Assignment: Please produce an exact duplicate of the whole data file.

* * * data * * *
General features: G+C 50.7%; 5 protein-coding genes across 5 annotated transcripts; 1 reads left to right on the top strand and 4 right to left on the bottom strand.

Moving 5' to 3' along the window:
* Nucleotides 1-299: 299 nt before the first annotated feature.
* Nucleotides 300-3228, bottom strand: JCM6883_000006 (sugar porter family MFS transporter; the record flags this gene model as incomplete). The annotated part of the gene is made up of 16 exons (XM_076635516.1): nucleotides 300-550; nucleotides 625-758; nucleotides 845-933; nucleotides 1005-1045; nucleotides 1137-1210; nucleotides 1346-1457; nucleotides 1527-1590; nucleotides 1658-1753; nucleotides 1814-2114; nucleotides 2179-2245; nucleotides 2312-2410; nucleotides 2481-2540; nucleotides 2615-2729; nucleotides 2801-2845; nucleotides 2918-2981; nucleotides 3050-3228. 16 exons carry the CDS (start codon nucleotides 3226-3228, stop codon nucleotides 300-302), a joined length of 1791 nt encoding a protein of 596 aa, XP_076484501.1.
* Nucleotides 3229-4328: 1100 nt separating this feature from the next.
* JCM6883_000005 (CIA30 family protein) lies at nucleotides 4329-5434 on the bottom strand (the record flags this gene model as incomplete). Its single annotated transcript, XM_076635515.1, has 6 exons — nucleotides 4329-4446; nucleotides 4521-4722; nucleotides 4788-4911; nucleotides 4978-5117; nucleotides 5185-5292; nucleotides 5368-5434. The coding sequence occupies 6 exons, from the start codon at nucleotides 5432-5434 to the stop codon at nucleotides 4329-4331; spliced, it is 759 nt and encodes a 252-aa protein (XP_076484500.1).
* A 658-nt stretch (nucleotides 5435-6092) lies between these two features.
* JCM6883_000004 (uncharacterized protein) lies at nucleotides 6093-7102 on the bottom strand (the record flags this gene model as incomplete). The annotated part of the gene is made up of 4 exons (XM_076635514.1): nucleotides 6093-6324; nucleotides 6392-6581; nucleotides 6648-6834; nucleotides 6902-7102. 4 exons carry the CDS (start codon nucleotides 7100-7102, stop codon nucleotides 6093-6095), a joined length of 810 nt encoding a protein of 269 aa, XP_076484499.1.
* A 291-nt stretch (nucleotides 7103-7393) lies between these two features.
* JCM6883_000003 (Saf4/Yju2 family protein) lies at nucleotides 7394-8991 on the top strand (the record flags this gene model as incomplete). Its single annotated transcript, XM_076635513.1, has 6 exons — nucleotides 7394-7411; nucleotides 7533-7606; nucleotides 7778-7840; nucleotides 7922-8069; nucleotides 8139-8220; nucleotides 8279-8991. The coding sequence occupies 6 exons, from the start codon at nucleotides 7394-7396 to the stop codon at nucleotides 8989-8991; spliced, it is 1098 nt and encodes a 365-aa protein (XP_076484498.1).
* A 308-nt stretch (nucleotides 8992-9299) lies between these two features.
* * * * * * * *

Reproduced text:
General features: G+C 50.7%; 5 protein-coding genes across 5 annotated transcripts; 1 reads left to right on the top strand and 4 right to left on the bottom strand.

Moving 5' to 3' along the window:
* Nucleotides 1-299: 299 nt before the first annotated feature.
* Nucleotides 300-3228, bottom strand: JCM6883_000006 (sugar porter family MFS transporter; the record flags this gene model as incomplete). The annotated part of the gene is made up of 16 exons (XM_076635516.1): nucleotides 300-550; nucleotides 625-758; nucleotides 845-933; nucleotides 1005-1045; nucleotides 1137-1210; nucleotides 1346-1457; nucleotides 1527-1590; nucleotides 1658-1753; nucleotides 1814-2114; nucleotides 2179-2245; nucleotides 2312-2410; nucleotides 2481-2540; nucleotides 2615-2729; nucleotides 2801-2845; nucleotides 2918-2981; nucleotides 3050-3228. 16 exons carry the CDS (start codon nucleotides 3226-3228, stop codon nucleotides 300-302), a joined length of 1791 nt encoding a protein of 596 aa, XP_076484501.1.
* Nucleotides 3229-4328: 1100 nt separating this feature from the next.
* JCM6883_000005 (CIA30 family protein) lies at nucleotides 4329-5434 on the bottom strand (the record flags this gene model as incomplete). Its single annotated transcript, XM_076635515.1, has 6 exons — nucleotides 4329-4446; nucleotides 4521-4722; nucleotides 4788-4911; nucleotides 4978-5117; nucleotides 5185-5292; nucleotides 5368-5434. The coding sequence occupies 6 exons, from the start codon at nucleotides 5432-5434 to the stop codon at nucleotides 4329-4331; spliced, it is 759 nt and encodes a 252-aa protein (XP_076484500.1).
* A 658-nt stretch (nucleotides 5435-6092) lies between these two features.
* JCM6883_000004 (uncharacterized protein) lies at nucleotides 6093-7102 on the bottom strand (the record flags this gene model as incomplete). The annotated part of the gene is made up of 4 exons (XM_076635514.1): nucleotides 6093-6324; nucleotides 6392-6581; nucleotides 6648-6834; nucleotides 6902-7102. 4 exons carry the CDS (start codon nucleotides 7100-7102, stop codon nucleotides 6093-6095), a joined length of 810 nt encoding a protein of 269 aa, XP_076484499.1.
* A 291-nt stretch (nucleotides 7103-7393) lies between these two features.
* JCM6883_000003 (Saf4/Yju2 family protein) lies at nucleotides 7394-8991 on the top strand (the record flags this gene model as incomplete). Its single annotated transcript, XM_076635513.1, has 6 exons — nucleotides 7394-7411; nucleotides 7533-7606; nucleotides 7778-7840; nucleotides 7922-8069; nucleotides 8139-8220; nucleotides 8279-8991. The coding sequence occupies 6 exons, from the start codon at nucleotides 7394-7396 to the stop codon at nucleotides 8989-8991; spliced, it is 1098 nt and encodes a 365-aa protein (XP_076484498.1).
* A 308-nt stretch (nucleotides 8992-9299) lies between these two features.